Home > Highlighting JAPAN > Highlighting Japan September 2017 > SDGs: Challenges and Opportunities

Highlighting JAPAN


Private Sector Drives Japan’s SDGs

Keio University Professor Norichika Kanie is a member of the Sustainable Development Goals (SDGs) Promotion Roundtable Meeting, established by the Japanese government under the SDGs Promotion Headquarters to achieve the SDGs. We asked him about Japan’s SDGs.

What do you think of Japan’s efforts toward achieving the SDGs?

Frankly, the private sector is more active.

I have led a project that considers Japan’s contributions to Post-MDGs (Millennium Development Goals) and SDGs since Rio+20 (The United Nations Conference on Sustainable Development) in 2012, studying under the theme of creating new value in which research on the environment, development and society is integrated. At first, an atmosphere of teamwork was missing among those involved in environmental and development NGOs, but during the formulation of SDGs a change occurred. Those involved in development began to say that SDGs are important for international development. Companies began to show great interest in how to utilize and handle SDGs during the implementation stage in 2016. In addition, environmental and development NGOs started to become integrated. Then the private sector moved toward the achievement of SDGs.

To put it simply, SDGs are not legally binding. Those who want to achieve the goals work toward them and those who can use the goals will use them to achieve a sustainable society. Since these activities are a response to the concept of SDGs, I feel that SDGs are a good system or device that works very well.

Is the penetration of Corporate Social Responsibility (CSR) behind the response of companies?

That’s right. At the same time, because of the awareness of the importance of contributing to ESG (Environment, Social and Governance) investments, the field has grown, and corporate culture has moved toward solving global issues. SDGs can be seen as an easily accepted system.

Another factor is this year’s Davos Forum. While corporate leaders in Europe and the United States were well aware of SDGs, participants from Japan remain unaware and their frustration at having to catch up has influenced them.

What issues have Japanese companies been working toward more enthusiastically under SDGs?

First, they need to recognize and understand that SDGs are opportunities. They should link these opportunities with their core business, thinking that if they work toward these SDGs, they will profit. They will expand their overseas markets. In Indonesia, where active movements are observed for achieving SDGs, development plans are revised to be in line with SDGs. If they work toward SDGs, they can use the same language, for example, “Our product contributes to the target 5 or 3 of SDGs.” Marketing products would become easier. Therefore, SDGs are not a burden, but an expansion of opportunity.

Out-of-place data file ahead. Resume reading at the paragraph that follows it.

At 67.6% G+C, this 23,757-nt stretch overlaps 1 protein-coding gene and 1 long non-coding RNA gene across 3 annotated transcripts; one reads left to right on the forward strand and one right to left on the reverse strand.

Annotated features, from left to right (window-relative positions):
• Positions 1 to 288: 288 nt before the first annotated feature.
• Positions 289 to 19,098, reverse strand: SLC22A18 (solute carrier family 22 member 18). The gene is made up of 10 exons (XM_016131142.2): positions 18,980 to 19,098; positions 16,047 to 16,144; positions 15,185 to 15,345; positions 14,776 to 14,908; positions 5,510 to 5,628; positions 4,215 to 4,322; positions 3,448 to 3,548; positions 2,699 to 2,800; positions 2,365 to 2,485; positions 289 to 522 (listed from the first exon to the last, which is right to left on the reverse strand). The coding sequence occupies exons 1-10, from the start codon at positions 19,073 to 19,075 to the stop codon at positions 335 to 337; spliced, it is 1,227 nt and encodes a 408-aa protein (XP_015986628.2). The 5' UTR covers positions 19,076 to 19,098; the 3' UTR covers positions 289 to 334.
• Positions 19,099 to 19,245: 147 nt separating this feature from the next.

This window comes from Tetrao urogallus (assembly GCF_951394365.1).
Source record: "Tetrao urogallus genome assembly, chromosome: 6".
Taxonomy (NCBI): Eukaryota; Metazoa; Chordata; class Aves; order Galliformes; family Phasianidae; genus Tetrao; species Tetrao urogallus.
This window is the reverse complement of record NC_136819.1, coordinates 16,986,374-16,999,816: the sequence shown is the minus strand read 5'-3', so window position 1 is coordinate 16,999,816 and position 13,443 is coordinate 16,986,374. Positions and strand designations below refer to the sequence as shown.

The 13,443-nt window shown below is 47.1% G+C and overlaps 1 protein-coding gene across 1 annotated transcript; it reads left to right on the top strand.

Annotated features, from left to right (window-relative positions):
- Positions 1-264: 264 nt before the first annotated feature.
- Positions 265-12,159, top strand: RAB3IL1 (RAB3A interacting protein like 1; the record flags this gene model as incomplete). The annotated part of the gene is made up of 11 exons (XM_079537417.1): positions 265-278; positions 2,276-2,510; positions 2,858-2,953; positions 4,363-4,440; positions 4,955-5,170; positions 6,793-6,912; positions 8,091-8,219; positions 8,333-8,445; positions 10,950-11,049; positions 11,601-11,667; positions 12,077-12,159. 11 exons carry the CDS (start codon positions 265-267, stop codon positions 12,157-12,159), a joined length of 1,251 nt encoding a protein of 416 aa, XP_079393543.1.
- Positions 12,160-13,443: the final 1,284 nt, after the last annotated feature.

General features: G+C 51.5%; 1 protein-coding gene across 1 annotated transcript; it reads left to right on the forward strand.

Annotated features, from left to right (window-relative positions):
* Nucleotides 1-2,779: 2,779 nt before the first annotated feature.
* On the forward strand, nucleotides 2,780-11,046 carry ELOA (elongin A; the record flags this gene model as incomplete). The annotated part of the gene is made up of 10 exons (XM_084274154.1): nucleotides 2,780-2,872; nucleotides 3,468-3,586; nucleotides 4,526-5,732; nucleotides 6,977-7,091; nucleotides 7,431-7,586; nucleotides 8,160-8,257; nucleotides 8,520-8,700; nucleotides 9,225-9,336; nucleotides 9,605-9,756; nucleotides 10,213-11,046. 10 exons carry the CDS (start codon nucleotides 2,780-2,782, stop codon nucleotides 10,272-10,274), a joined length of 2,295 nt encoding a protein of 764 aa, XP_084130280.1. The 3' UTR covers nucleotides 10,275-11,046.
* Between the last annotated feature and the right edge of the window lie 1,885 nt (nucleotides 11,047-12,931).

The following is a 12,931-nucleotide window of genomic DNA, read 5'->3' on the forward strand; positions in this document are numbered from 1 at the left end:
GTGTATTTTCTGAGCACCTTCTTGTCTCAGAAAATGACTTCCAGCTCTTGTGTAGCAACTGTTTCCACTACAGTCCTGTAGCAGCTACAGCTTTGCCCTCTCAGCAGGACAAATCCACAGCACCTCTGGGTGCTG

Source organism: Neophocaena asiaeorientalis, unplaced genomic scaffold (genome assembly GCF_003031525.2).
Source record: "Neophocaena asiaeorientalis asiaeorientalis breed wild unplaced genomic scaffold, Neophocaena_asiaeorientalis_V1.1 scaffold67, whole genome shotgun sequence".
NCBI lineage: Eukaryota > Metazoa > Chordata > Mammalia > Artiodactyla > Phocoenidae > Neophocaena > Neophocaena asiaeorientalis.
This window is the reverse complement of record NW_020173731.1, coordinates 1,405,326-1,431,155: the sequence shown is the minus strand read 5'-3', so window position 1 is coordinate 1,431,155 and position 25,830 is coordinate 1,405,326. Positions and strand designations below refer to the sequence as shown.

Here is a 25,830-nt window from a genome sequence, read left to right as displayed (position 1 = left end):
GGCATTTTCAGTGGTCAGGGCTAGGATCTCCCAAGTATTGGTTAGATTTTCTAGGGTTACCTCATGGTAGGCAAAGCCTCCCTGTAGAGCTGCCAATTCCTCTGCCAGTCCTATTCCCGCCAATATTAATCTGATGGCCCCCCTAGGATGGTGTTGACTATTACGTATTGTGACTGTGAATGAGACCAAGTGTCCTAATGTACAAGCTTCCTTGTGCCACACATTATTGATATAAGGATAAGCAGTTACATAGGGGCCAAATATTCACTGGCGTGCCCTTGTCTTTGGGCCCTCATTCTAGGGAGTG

How should political measures and governance be used during the implementation stage of SDGs?

Simply speaking, we have had governance based on targets for climate change and biodiversity, but now we are finding that the Earth will be destroyed if we only accumulate systems agreements based on turning international negotiations into domestic law. SDGs are the first comprehensive method and are likely to significantly change the system of global governance.

They are an approach in which first a goal is set, then people “work as they like” to achieve that goal, regardless of the method. It may sound slightly rude, but if more companies work actively because they can profit, it should lead to a new framework.

Tell us about the SDGs on which you (Professor Kanie) are working at the university.

Before the General Assembly of the United Nations determined SDGs, we had an experiment called “Campus SDGs” to learn about how student awareness could grow. For example, we put the following message written on paper in a restaurant: “Reduce food waste by 50%.” We also put a message about water issues in a restroom, one about waste on a garbage bin and one about energy issues on a light switch. Before this experiment, 18% of students were aware of SDGs, but the rate rose to around 80% after three weeks and we received comments such as, “I want to take action” and “This information is not sufficient.” The faculty in the university also began to take an interest and now we are expanding our efforts in cooperation with universities in Shiga Prefecture [see pp. 18–19] as well as high schools.

What role should the government take?

The international community created SDGs and the private sector responded first. The government should adjust its vertical administrative structure to think in a more integrated manner, creating a structure for promoting SDGs and a system for incorporating the necessary funding.

At the same time, companies and local governments need to be more active. For example, they should work on standardization in which added value is attached to sustainable products, which can be done without relying on the Japanese government and the high level of interest from the private sector will change the world, which will set a good example.

The SDGs Promotion Headquarters has determined the creation of the “Japan SDGs Award,” but we need to create a system not just for rewarding, but also for supporting the actions in the private sector. This is a very important approach.